Her paintings depict real life and real-life situations. They include scenes from the Hi-Line.
There's one in the exhibit of the arched bridges that used to span the creek at Beaver Creek Golf Course and and another of the silos just north of U.S. Highway 2 east of Havre. She has also painted portraits and still lifes. But she's particularly fond of painting animals and florals.
Warneke used to paint at her kitchen table, but she now works in a studio in her home. Her kitchen has contributed to her art in another, more subtle way. She grows moth orchids in her kitchen window, moth orchids that have found their way on to her canvases.
Miller came to art a little later than most, though he did his share of doodling as a child.
“I was always drawing things - at inappropriate times in school - ships and airplanes, even in first grade. And I had done some Paint by Numbers before coming to Havre,” he said.
Miller said he and his wife, Mariann, moved to Havre nearly 25 years ago and that's when his interest in art took off.
“I started with adult ed, first at the high school and then when it moved to the middle school,” he said. “I always wanted to do oils and big things, but that's messy and harder to take around in the car.”
He eventually took the hint from several of his fellow artists and switched to watercolors.
“I still miss oils, because there's something tactile about it,” he said. “It's like finger painting, you move the paint around.”
There are many differences between working with oils and watercolors, he said.
“You have to think with watercolor,” he said. “With oil, you can change it as you go. You can't do that with watercolor. Things look better when you plan ahead.”
Watercolors are also more suited to his work space than oils.
“I paint at the kitchen table,” he said. “I can get up and paint and get it all cleaned up before breakfast. No stain, no stink, and I can wash off with soap and water.”
Some of Miller's paintings resemble French Impressionism and others tilt toward American Realism.
Perhaps one reason many of his paintings bear an impressionistic stamp is his familiarity with France.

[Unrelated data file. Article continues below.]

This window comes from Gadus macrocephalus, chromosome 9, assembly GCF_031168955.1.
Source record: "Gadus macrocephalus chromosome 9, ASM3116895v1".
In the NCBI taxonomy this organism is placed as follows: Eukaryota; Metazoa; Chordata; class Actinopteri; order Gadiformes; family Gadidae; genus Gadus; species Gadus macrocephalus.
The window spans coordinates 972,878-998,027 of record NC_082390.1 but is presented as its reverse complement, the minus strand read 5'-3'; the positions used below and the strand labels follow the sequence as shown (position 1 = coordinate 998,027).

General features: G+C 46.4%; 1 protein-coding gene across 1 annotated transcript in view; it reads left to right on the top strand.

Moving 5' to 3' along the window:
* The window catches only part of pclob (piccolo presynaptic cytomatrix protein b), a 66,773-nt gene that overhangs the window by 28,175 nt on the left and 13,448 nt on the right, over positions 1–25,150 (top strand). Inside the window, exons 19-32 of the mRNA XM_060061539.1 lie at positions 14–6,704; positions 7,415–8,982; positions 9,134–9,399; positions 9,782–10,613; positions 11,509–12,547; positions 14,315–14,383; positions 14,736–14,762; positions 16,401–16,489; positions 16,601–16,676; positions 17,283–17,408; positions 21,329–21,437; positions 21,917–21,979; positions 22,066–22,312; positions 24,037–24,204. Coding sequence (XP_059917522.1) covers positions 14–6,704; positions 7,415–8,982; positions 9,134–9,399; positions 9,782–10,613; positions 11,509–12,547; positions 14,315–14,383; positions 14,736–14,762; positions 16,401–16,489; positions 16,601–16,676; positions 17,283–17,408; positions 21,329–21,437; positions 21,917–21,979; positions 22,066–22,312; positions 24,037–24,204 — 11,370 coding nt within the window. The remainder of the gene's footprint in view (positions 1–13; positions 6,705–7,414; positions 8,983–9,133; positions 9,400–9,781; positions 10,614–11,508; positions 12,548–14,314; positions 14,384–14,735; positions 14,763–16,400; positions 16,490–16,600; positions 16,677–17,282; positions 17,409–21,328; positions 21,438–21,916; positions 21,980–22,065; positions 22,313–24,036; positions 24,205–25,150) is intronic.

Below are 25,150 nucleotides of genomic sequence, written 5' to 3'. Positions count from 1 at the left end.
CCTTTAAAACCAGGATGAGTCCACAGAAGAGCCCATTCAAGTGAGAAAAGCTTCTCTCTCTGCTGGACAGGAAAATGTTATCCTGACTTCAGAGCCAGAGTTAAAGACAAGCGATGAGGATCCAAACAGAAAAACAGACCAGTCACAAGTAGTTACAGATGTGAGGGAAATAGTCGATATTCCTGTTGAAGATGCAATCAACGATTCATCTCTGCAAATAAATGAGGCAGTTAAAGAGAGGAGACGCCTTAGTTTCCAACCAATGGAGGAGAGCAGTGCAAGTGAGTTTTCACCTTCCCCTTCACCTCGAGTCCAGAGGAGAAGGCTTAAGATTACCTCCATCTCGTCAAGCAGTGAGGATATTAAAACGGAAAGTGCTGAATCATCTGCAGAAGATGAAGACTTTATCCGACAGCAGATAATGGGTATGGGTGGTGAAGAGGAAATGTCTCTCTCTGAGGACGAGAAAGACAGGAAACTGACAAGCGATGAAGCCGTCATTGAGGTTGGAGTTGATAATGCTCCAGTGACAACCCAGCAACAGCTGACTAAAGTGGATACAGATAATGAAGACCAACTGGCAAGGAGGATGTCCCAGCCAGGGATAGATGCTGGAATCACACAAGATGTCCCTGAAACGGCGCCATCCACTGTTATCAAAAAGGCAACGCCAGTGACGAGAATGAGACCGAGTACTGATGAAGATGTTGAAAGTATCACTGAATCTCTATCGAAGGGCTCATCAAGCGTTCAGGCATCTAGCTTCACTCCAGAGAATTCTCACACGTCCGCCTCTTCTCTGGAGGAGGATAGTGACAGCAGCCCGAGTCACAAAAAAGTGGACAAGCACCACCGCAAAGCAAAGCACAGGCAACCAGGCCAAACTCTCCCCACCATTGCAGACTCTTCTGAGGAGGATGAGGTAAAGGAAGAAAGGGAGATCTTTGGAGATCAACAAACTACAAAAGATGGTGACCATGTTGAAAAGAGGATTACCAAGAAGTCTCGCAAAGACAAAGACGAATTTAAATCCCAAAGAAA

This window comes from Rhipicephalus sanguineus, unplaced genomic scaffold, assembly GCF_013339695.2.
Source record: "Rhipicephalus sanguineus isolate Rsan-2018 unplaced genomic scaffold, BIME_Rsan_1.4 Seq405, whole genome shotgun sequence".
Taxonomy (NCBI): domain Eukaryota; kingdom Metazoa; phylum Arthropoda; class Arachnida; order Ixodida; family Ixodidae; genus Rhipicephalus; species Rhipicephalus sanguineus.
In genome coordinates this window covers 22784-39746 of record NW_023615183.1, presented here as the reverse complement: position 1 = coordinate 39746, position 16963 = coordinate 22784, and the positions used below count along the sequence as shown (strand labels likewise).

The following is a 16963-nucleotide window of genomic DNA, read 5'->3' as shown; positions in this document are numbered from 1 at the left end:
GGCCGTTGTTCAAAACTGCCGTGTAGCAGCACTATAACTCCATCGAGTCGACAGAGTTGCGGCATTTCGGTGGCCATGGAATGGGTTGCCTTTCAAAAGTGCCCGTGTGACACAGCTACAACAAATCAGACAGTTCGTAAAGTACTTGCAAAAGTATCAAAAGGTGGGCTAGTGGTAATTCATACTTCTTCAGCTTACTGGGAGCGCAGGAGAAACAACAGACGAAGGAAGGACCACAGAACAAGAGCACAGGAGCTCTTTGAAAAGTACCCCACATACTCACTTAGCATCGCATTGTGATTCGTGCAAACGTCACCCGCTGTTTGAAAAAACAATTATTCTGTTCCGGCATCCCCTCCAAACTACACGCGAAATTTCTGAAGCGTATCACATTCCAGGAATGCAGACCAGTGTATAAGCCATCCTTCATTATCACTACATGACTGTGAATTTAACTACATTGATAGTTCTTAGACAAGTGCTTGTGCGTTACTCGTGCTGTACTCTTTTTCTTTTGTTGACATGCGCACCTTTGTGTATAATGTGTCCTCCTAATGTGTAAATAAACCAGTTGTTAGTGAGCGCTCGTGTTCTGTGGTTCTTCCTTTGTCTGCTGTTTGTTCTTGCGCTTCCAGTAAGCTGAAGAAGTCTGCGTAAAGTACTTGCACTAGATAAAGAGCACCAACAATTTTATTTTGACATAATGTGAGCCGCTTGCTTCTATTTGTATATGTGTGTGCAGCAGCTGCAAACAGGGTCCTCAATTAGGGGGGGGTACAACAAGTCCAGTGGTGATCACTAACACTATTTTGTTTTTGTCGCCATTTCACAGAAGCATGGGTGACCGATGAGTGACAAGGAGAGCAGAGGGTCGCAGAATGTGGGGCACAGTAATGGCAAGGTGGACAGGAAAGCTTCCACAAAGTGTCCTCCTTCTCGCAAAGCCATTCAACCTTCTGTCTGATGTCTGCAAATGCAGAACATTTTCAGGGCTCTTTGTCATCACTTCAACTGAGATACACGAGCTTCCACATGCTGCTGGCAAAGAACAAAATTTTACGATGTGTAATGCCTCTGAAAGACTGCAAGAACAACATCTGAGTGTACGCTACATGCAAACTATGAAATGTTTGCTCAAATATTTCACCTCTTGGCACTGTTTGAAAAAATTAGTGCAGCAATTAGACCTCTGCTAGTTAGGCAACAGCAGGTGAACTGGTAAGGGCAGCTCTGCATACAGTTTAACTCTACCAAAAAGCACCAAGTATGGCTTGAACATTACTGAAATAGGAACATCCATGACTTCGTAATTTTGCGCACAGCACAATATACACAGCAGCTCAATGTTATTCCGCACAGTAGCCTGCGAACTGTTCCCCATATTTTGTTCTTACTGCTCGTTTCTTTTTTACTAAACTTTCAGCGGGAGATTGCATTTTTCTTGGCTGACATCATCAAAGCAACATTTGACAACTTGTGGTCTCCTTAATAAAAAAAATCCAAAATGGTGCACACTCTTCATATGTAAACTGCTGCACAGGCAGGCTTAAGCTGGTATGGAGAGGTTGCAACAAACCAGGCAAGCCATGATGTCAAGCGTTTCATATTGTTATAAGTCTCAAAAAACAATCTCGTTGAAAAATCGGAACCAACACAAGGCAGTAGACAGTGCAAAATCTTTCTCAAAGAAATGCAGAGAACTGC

“My son lived there for many years, and I have two granddaughters who live in France,” he said. “I've been there many times.”
One of the paintings on display at Artitudes is a study of his son walking away toward a gate with the son's two daughters flanking him.
“What I'm always shooting for is some kind of emotional statement or feeling,” he said. “If it doesn't give me an emotional lift, I don't really like it.
“It is gratifying when people like it, because it means they're connecting with it. I'm trying to find good homes for them. They're like children in that way.”
Miller said he has many paintings that he looks at more than once a day.
“I have a lot of other people's paintings,” he said. “I really like Linda's. I have lots of hers.”
Among his paintings on display for the month is one of a woman painting at an easel with hills in the background.
“That's Iona McEwen Schafer, my first oil teacher,” Miller said.
McEwen was a prominent Havre painter and adult ed art teacher who died several years ago.
Miller is eager to talk about his paintings and demonstrates his passion for the emotions they evoke in him with a running narrative on each. Each has a history he is eager to share, much as a loving grandfather is eager to pull out his wallet and show off the photographs of his children and grandchildren.